NMDPRA claims N74b paid to PMS marketers in seven months
• Reps probe NNPC over alleged corruption on petroleum subsidy
The Nigerian Midstream and Downstream Petroleum Regulatory Authority (NMDPRA) said it paid N74 billion to Premium Motor Spirit (PMS) marketers in its bid to ensure the availability of the product nationwide.
It said it is disheartening that despite payment and increase of N10 bridging cost, approved by President Muhammadu Buhari, two weeks ago, the Independent Petroleum Marketers Association of Nigeria (IPMAN) could turn around and accuse NMDPRA of insensitivity.
Reacting to allegations by IPMAN (Suleja branch) on product scarcity, as a result of non-payment of bridging claims, the Authority Chief Executive of NMDPRA, Farouk Ahmed, said that at a meeting held on May 17, 2022, with IPMAN, bridging payment processes were discussed extensively, and the processes explained and agreed upon by IPMAN.
He assured IPMAN of NMDPRA’s willingness to continue making payments of outstanding claims to promote seamless operations.
He said: “Pursuant to the meeting, NMDPRA went ahead to make an additional payment of N10 billion in June and sought an upward review of the freight rate, which was approved by President Buhari, and is currently being implemented.
“The Authority wishes to reiterate that bridging payment is an ongoing process, which is carried out after due verification by the Authority and marketers.”
According to him, so far, the Authority paid N71,233,712,991 bridging claims and another N2,736,179,950.84 freight differentials to the marketers as of June 6, 2022.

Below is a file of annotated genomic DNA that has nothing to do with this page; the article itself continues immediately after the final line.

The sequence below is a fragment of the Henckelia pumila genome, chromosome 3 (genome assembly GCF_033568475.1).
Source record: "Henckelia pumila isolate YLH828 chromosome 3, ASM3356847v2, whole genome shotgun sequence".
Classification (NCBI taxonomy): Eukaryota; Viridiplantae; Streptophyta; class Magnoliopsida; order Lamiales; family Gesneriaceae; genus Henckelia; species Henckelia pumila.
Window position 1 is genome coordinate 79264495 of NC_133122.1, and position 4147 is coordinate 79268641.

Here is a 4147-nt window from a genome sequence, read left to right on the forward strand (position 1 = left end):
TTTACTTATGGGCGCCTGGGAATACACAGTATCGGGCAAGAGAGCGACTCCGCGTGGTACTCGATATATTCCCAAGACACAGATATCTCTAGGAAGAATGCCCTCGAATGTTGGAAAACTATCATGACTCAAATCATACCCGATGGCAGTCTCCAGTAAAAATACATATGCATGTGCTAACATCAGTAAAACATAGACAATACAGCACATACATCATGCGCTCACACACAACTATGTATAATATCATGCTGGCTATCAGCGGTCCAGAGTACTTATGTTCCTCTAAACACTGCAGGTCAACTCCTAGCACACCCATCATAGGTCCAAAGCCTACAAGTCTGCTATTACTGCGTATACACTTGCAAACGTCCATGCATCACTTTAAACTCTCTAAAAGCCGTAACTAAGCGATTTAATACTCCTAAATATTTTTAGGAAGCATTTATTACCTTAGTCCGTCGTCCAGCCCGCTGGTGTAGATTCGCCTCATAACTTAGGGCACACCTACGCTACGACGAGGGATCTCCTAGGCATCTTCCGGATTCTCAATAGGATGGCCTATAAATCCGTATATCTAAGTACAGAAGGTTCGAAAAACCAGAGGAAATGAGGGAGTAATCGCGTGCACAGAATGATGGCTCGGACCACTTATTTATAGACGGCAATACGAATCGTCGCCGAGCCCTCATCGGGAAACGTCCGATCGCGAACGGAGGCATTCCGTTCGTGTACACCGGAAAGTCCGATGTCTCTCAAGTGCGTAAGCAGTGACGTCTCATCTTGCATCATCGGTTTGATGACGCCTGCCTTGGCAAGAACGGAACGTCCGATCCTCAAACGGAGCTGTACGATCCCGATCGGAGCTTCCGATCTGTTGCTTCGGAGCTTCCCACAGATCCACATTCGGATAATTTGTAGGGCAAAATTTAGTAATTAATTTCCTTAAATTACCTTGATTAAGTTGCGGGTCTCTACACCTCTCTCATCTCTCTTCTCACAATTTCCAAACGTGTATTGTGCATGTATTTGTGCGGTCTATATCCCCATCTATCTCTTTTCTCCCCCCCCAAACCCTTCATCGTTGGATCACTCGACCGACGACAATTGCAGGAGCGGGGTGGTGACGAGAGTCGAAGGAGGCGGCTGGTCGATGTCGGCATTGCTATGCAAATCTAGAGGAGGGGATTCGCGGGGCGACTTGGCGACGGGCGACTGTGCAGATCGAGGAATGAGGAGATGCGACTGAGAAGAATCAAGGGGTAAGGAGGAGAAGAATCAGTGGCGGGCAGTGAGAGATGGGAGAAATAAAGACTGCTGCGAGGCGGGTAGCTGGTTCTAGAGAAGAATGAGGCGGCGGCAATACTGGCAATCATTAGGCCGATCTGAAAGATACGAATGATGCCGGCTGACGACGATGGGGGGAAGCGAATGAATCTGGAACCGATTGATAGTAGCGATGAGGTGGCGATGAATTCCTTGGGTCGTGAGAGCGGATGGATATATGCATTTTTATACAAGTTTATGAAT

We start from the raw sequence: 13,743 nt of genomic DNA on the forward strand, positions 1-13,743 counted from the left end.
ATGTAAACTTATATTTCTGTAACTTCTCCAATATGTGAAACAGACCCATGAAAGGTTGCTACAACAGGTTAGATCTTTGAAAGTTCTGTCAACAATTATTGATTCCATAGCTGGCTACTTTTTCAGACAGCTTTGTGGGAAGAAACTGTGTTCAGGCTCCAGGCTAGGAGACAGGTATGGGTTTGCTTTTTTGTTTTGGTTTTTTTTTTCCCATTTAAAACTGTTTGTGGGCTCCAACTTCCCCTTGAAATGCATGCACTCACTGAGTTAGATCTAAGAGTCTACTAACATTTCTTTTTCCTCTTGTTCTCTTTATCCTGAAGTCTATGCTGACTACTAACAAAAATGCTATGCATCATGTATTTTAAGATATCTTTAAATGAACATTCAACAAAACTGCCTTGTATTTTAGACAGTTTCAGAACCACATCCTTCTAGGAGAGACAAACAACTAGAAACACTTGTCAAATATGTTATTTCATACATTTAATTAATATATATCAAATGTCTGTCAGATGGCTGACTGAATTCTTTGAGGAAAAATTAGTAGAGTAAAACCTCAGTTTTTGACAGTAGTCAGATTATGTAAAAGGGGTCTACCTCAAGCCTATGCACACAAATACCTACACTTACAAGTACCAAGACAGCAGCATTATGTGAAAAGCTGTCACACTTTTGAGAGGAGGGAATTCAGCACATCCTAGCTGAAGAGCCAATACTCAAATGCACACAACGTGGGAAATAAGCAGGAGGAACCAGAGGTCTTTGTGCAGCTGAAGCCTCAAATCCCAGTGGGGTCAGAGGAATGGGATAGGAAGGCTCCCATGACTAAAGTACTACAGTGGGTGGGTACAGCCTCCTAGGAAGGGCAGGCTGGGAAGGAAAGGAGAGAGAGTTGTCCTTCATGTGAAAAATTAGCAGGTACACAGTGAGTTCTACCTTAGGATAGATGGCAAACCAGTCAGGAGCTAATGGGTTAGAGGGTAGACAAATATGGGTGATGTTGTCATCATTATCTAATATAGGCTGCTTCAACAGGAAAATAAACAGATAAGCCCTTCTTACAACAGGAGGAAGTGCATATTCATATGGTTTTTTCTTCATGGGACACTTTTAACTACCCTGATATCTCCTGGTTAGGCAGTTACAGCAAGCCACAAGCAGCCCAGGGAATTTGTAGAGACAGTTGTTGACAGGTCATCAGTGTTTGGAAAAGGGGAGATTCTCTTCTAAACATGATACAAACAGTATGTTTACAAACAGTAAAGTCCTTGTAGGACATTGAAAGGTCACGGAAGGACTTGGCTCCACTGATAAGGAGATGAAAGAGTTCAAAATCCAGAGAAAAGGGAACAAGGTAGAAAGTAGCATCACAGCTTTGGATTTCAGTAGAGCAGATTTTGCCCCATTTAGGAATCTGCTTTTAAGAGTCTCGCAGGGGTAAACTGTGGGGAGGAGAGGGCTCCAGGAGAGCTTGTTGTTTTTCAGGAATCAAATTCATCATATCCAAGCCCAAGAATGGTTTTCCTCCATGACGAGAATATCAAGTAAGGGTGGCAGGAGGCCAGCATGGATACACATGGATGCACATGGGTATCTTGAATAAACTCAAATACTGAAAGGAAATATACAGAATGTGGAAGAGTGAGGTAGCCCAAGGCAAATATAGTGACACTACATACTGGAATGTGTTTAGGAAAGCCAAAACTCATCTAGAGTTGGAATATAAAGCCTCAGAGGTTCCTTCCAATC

He said Major Marketers (MOMAN) received N9,958,777,487.24; IPMAN members were paid N42,301,923,616.96; NNPC Retails, N6,661,459,118.61, while Depots and Petroleum Products Marketers Association of Nigeria (DAPPMAN) members were paid N12,303,195,651.57, translating to a total of N73,969,892,941.84.
MEANWHILE, the House of Representatives, yesterday, resolved to beam its searchlight on the Nigeria National Petroleum Company (NNPC) over its handling of petroleum subsidy from 2017 to 2021.
The decision followed the adoption of a motion sponsored by Sergius Ose Ogun (PDP, Edo) at a plenary presided by Speaker Femi Gbajabiamila.
The House committed to setting up an adhoc committee with a mandate to turn in its reports within eight weeks.
Ogun expressed concern that the subsidy regime has been unscrupulously used by NNPC and other stakeholders to subvert the nation’s crude oil revenue to the tune of over $10 billion, with records showing that as of 2021, over $7 billion in over 120 million barrels were diverted.
He claimed evidence exists of subsidy figures being duplicated: charged against petroleum products sales in the books of NNPC as well as against crude oil revenue in the books of National Petroleum Investment Management Services (NAPIMS) to the tune of over N2 trillion.
Ogun also said he was aware that component cost in the petroleum products subsidy value chain claimed by NNPC is highly over-bloated, while the transfer pump price per litre used by NNPC, in relation to Petroleum Products Marketing Company (PPMC), is under-quoted as N123-N128 instead of N162-N165, and that this fraudulent under-reporting of N37-N39 per litre translates into over N70 billion a month or N840 billion a
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